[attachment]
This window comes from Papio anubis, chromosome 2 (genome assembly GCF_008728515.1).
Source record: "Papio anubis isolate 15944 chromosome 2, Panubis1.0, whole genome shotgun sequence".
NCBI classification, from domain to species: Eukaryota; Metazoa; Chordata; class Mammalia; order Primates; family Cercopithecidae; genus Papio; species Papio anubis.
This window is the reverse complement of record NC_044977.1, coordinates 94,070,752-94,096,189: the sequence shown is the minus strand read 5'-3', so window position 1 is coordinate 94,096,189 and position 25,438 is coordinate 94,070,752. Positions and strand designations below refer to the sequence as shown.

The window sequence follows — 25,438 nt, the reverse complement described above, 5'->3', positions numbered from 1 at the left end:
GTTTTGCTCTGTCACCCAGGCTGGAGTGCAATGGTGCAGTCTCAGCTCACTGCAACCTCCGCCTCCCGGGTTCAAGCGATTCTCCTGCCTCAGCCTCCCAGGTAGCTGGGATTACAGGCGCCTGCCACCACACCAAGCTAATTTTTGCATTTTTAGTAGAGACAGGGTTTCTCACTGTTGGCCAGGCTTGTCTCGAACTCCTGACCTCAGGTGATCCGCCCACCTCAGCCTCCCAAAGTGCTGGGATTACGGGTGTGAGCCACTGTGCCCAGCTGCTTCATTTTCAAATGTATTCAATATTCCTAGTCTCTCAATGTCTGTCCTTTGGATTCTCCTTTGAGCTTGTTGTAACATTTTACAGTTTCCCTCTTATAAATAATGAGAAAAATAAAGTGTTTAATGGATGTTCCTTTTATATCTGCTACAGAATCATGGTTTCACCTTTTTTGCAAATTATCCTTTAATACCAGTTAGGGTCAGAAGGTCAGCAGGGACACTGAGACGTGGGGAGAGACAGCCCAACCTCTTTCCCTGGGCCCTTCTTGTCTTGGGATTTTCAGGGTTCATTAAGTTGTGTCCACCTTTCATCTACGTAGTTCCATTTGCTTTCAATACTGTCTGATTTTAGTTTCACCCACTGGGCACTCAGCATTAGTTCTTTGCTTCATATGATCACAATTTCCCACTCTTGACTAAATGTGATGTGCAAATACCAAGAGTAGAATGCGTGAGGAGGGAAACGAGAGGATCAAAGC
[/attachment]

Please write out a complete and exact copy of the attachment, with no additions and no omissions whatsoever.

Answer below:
This window comes from Papio anubis, chromosome 2 (genome assembly GCF_008728515.1).
Source record: "Papio anubis isolate 15944 chromosome 2, Panubis1.0, whole genome shotgun sequence".
NCBI classification, from domain to species: Eukaryota; Metazoa; Chordata; class Mammalia; order Primates; family Cercopithecidae; genus Papio; species Papio anubis.
This window is the reverse complement of record NC_044977.1, coordinates 94,070,752-94,096,189: the sequence shown is the minus strand read 5'-3', so window position 1 is coordinate 94,096,189 and position 25,438 is coordinate 94,070,752. Positions and strand designations below refer to the sequence as shown.

The window sequence follows — 25,438 nt, the reverse complement described above, 5'->3', positions numbered from 1 at the left end:
GTTTTGCTCTGTCACCCAGGCTGGAGTGCAATGGTGCAGTCTCAGCTCACTGCAACCTCCGCCTCCCGGGTTCAAGCGATTCTCCTGCCTCAGCCTCCCAGGTAGCTGGGATTACAGGCGCCTGCCACCACACCAAGCTAATTTTTGCATTTTTAGTAGAGACAGGGTTTCTCACTGTTGGCCAGGCTTGTCTCGAACTCCTGACCTCAGGTGATCCGCCCACCTCAGCCTCCCAAAGTGCTGGGATTACGGGTGTGAGCCACTGTGCCCAGCTGCTTCATTTTCAAATGTATTCAATATTCCTAGTCTCTCAATGTCTGTCCTTTGGATTCTCCTTTGAGCTTGTTGTAACATTTTACAGTTTCCCTCTTATAAATAATGAGAAAAATAAAGTGTTTAATGGATGTTCCTTTTATATCTGCTACAGAATCATGGTTTCACCTTTTTTGCAAATTATCCTTTAATACCAGTTAGGGTCAGAAGGTCAGCAGGGACACTGAGACGTGGGGAGAGACAGCCCAACCTCTTTCCCTGGGCCCTTCTTGTCTTGGGATTTTCAGGGTTCATTAAGTTGTGTCCACCTTTCATCTACGTAGTTCCATTTGCTTTCAATACTGTCTGATTTTAGTTTCACCCACTGGGCACTCAGCATTAGTTCTTTGCTTCATATGATCACAATTTCCCACTCTTGACTAAATGTGATGTGCAAATACCAAGAGTAGAATGCGTGAGGAGGGAAACGAGAGGATCAAAGC